In preparation for an upcoming performance on 22 April, the cellist shares his thoughts on this monumental work for cello and orchestra


Rainer Crosett © Miclen LaiPang

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When did you first encounter the Dvořák Concerto? When did you first perform it?

I first came across the Dvořák Concerto through Rostropovich’s iconic video recording of it with Carlo Maria Giulini and the London Philharmonic Orchestra. I vividly remember getting a DVD as a child of that performance and listening to it over and over, in awe of both the piece and Rostropovich’s playing. I began studying it myself in high school, and played parts of it in auditions, but didn’t perform the full work until several years later.

Interestingly, when I listen back to that recording now, I still have endless respect and admiration for Rostropovich, even though my current interpretation differs from his in many ways, especially with regard to tempo relationships. In general, I try to approach recordings now as a way of raising questions and areas of exploration for my own interpretation. Am I still convinced by my own approach after listening, or is it time to go back and do some reworking? I don’t mean to imply that we should listen to recordings to find quick fixes either. If you’re unconvinced by some aspect of your own interpretation after listening, there’s no way to solve that by simply cutting and pasting another person’s decisions onto your own blueprint. You’ll be left with something neither you nor the audience can ever relate to as much as one that is wholly your own. 

I try to approach recordings as a way of raising questions and areas of exploration for my own interpretation

Which edition are you using?

I’ve never abandoned my original International Edition cello part, despite all its shortcomings, from which I first started learning the piece. I always keep that close at hand when working on it, along with Jonathan Del Mar’s Bärenreiter orchestra score. My old part is full of the accumulated wisdom of all the different people I’ve played the piece for, and covered in notes from years of practice, so I can’t imagine ever letting it go.

That being said, I’ve studied the Bärenreiter, the 1895 autograph full score, the 1896 Simrock first edition, as well as the Czech edition from 1955, and incorporated all of that into my ’own edition’. I much prefer this approach to treating any single edition as a Bible. Of course we should strive to get as close as we can to a composer’s intentions, but at a certain point, it’s a matter of using one’s best judgement about not just what markings should be on the page and what they mean, but more importantly, what the musical context justifies.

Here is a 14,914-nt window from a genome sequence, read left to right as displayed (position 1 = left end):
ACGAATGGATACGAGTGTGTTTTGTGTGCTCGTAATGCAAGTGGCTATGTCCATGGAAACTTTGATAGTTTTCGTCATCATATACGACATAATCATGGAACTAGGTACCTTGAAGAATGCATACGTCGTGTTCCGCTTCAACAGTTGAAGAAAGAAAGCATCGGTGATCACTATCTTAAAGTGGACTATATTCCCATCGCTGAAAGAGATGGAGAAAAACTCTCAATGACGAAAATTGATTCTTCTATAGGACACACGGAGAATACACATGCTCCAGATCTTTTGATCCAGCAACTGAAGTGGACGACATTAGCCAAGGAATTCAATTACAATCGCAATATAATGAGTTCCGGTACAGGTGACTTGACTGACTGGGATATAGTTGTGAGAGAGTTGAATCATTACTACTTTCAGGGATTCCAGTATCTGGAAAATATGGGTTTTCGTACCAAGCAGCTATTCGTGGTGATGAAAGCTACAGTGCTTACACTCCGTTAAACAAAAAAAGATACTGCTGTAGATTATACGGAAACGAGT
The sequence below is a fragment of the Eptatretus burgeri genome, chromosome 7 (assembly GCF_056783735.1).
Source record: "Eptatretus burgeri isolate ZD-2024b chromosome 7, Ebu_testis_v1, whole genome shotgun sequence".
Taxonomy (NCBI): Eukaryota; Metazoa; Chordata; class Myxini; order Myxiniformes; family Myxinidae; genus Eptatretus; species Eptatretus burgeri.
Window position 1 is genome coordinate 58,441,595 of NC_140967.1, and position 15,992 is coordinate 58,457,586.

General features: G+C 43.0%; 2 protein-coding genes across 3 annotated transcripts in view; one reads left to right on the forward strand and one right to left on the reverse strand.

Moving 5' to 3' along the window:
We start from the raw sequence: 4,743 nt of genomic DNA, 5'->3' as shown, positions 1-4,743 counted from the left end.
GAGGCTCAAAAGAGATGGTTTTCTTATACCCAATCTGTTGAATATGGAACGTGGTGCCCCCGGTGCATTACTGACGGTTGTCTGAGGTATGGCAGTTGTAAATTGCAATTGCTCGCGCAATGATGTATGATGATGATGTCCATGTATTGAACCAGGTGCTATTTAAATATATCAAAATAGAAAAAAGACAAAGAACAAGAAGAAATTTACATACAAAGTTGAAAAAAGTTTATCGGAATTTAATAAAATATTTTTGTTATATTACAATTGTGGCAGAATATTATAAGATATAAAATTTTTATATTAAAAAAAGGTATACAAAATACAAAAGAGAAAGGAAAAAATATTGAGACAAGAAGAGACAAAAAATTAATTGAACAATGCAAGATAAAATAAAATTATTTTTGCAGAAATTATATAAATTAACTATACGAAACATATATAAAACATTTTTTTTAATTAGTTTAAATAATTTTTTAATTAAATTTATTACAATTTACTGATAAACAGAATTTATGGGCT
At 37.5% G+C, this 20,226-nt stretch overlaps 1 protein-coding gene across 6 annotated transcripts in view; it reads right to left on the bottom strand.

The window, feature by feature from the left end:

Advice to string players learning the work - what’s the trickiest section or technique for you in the piece, and how do you overcome it?

The first page, especially the section from the first Vivo until the second theme, is always a challenge: the writing requires us to navigate the uncomfortable neck positions with ease, and requires rapid changes between different kinds of articulation and expression. There’s a reason this is an audition favourite!

I find that a strong and specific sense of pulse, and not simply a metronomic one, can ground us in the face of technical challenges. Starting from the Vivo, it particularly helps to find a pulse that is sensitive to the way the orchestral accompaniment changes. The first four bars, with their folky, dance-like accompaniment in the bassoon and strings, lend themselves to a steadier pulse and in-four feeling. Then the accompaniment suddenly becomes much less active, with a slower harmonic rhythm, and this allows for more rubato, which we should feel especially invited to do when the hairpins appear. Understanding when the orchestra part allows this kind of freedom and when it doesn’t is essential; when there’s room for it, why not take it! 

What’s the best part about performing this work?

It’s impossible to pick just one: the magnificent writing for the cello, the richness of the orchestra part, the vivid dialogue between the two, the inventive harmonic storytelling, the endlessly imaginative motivic development…how could I choose! However, perhaps one of the most remarkable qualities is the way a poignant narrative comes to life in musical form. Dvořák wrote this while away in America, experiencing nostalgia for his homeland and its music. Most of us have felt the emotions associated with being away from home, and what’s extraordinary is the way Dvořák conjures up this universal experience within the work. We can all hear our own unique life experiences within it - this is the best part of both playing and listening to the Dvořák.

Tell us about the instrument you’re using in your upcoming performance.

I’m currently playing a wonderful 18th-century Italian cello generously on loan from Tarisio.

Rainer Crosett will perform the Dvořák Cello Concerto with the Philharmonia Orchestra on 22 April 2023 at Dorking Halls. More information can be found here.

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